By Bob Hertzel
Times West Virginian
Maybe it’s the beards being worn this season by the Boston Red Sox or the mustaches which were donned by Charlie Finley’s Oakland A’s of 1972, led by Rollie Finger’s handlebar, but hair – be it facial or atop one’s head – has long been as much a part of image of athletes as the number on his back.
West Virginia University receiver Kevin White and his dreadlocks is no different.
True, he doesn’t have his hair insured for $1 million, as the Pittsburgh Steelers’ Troy Polamalu did with his long, curly locks, and he does not possess an afro as overblown as the one Oscar Gamble had once under his New York Yankees baseball cap.
He isn’t in it for the shock value, like Dennis Rodman, who once showed up with hair dyed orange and a black Bulls’ insignia dyed into the back, or former Hawaii quarterback Colt Brennan, who gave up his normal style one season in favor of a blond, closely cropped dye job with the image of his native Hawaiian Islands dyed on the side in black.
“This was just one of those opportunities I could let everyone know that I’m not getting too caught up in the hype. I still have no problem humiliating myself,” Brennan said at the time.
Kevin White’s choice of hairstyle, dreads that run far down his back, isn’t in it to make a statement or for the image it creates.
He is hoping his image is of a tall receiver hauling in deep passes for the Mountaineers, as he did against Baylor two weeks ago, catching seven passes for 130 yards.
The dreads? Just a part of him for a long time.
“Sixth grade,” he said with a small smile overtaking the straight face he was trying to keep as he revealed the last time he’d gotten his hair cut.
The dreads that he wore through high school in Pennsylvania and Lackawanna (Pa.) Junior College didn’t come until his sophomore year.
“I had braids at first. I wanted to cut my hair, but my mom said I looked like a fourth-grader in eighth grade. I remember that,” he explained. “I said, I guess I’ll get dreads and she said it was all right.”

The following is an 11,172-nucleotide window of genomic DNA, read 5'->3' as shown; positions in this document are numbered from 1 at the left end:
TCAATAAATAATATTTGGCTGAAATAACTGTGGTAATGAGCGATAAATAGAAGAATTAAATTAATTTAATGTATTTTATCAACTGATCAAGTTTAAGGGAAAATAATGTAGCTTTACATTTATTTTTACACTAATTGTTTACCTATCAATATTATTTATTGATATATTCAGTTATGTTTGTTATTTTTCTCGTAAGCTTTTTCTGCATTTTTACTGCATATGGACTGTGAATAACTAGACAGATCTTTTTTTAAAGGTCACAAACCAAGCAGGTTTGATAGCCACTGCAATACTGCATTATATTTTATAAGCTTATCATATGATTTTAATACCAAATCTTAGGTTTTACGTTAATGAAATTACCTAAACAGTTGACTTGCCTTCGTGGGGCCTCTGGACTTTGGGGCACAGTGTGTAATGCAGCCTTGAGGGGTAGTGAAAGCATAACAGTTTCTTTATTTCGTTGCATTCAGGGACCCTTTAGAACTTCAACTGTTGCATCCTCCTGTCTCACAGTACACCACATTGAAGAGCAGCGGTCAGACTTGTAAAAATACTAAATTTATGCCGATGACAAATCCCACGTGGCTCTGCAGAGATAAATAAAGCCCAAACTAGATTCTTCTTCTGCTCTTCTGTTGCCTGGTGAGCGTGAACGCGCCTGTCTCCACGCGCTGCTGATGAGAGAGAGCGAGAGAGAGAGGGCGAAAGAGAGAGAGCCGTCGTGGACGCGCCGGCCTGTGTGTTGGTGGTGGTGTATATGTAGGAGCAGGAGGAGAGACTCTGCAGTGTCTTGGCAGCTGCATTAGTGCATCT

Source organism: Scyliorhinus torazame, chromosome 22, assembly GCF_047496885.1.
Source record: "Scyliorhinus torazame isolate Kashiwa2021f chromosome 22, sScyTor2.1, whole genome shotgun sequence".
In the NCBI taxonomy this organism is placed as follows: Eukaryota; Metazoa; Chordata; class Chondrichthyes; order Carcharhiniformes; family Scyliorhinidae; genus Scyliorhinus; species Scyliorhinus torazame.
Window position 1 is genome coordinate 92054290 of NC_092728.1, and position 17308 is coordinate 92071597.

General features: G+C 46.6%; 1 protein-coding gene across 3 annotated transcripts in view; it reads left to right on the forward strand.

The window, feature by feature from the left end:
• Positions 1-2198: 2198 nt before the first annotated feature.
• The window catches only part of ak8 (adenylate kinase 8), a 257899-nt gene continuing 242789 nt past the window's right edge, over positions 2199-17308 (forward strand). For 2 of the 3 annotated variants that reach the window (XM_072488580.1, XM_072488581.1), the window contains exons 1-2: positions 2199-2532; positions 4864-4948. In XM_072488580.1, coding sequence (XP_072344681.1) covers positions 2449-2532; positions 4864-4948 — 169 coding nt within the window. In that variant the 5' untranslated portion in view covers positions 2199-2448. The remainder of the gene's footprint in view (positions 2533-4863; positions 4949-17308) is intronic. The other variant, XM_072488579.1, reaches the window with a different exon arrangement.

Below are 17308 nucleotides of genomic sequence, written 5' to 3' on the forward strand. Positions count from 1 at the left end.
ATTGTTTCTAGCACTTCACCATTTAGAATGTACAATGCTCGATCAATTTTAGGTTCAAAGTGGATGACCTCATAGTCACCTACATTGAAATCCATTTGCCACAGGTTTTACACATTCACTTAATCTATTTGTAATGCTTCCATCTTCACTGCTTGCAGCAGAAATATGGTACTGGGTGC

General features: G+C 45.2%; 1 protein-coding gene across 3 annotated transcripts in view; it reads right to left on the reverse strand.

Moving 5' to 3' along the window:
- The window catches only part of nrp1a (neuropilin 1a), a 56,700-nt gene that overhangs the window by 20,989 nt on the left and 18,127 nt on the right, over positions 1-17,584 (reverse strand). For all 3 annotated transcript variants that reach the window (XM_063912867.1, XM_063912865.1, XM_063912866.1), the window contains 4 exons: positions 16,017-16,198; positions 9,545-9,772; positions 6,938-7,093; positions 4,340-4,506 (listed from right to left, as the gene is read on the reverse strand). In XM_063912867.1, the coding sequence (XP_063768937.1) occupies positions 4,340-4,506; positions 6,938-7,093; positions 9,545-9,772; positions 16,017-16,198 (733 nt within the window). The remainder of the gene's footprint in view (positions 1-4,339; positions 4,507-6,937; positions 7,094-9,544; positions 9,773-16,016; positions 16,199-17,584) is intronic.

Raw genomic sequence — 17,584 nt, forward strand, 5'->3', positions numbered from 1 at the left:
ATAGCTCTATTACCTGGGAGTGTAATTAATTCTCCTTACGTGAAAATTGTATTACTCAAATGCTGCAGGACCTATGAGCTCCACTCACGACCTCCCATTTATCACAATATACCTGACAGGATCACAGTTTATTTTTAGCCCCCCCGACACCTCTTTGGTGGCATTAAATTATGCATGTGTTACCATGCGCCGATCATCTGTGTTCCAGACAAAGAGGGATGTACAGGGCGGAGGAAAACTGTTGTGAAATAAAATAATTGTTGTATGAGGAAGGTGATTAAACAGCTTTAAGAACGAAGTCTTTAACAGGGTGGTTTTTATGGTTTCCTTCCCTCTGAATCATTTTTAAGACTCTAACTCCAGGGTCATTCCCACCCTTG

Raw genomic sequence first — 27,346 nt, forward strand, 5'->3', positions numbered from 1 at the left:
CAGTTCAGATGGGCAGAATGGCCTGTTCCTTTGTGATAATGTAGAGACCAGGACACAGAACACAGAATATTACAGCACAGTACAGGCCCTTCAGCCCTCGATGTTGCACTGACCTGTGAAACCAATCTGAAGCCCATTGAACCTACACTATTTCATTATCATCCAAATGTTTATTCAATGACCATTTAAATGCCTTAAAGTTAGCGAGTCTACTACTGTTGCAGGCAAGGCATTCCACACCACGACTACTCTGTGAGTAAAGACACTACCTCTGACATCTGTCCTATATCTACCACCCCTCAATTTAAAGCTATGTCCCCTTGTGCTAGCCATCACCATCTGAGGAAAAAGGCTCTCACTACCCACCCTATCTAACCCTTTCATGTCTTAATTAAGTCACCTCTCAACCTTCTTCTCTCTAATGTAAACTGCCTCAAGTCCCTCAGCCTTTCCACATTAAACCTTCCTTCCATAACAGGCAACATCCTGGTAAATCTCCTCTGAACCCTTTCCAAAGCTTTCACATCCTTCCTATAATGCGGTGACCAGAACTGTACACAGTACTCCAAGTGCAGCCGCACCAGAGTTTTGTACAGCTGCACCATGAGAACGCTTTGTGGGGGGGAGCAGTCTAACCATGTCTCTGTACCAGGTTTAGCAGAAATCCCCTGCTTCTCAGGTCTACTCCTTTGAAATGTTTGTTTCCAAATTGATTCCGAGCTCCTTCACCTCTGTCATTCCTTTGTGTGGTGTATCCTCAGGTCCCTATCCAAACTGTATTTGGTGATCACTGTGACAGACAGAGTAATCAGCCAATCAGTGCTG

White says there’s statement in the hairstyle.
“It’s just me,” he said.
And, as exotic as dreads may look, he finds them quite convenient.
“I just wake up and go,” he said. “I have to fix them once a month … maybe.”
Considering the load you carry as a student and a football player, it doesn’t hurt to save some time, even if you do have to wear a helmet about a size larger than you would if the hair were closely cropped.
There is, however, a painful side to the dreadlocks.
“It irritates me sometimes when guys pull my hair,” he said. “I haven’t gotten tackled by my hair yet, but I got yanked a few times and it hurts.’
To make matters worse, there’s never been a flag dropped for that happening.
“It should be holding, but I’m not sure that it is,” he said.
Perhaps athletic director Oliver Luck, who seems to be on every committee the NCAA can create, can get the rules committee to put in a 15-yard penalty for “hair pulling.”
The way this season has progressed, it seems you will be seeing more and more of Kevin White.
He came into the program with the coaches thinking he could fill the role Stedman Bailey played a year ago, a deep threat to complement the screens and short passes that flourish in coach Dana Holgorsen’s system.
At 6-3, 215 pounds, he had size, but he is just now figuring out how to use his physical assets.
”On fade balls, pressed in the corner, I’m figuring out I’m able to push them. I really don’t do that much because I think I’m going to get a flag and I don’t like a flag. Coaches tell me to be physical,” he said.
It was a part of his game he never needed before.
“I just never used my body. I never had to because I outplayed them … but now the coaches want me to use my body more to create more plays.”
That, he understands, is necessary as he has moved into big-time college football.
“Everyone is good at this level. I’m not going to be able to do what I used to do at high school and junior college. I have to have better technique and be better and play ball,” he said.
Follow Bob Hertzel on Twitter @bhertzel.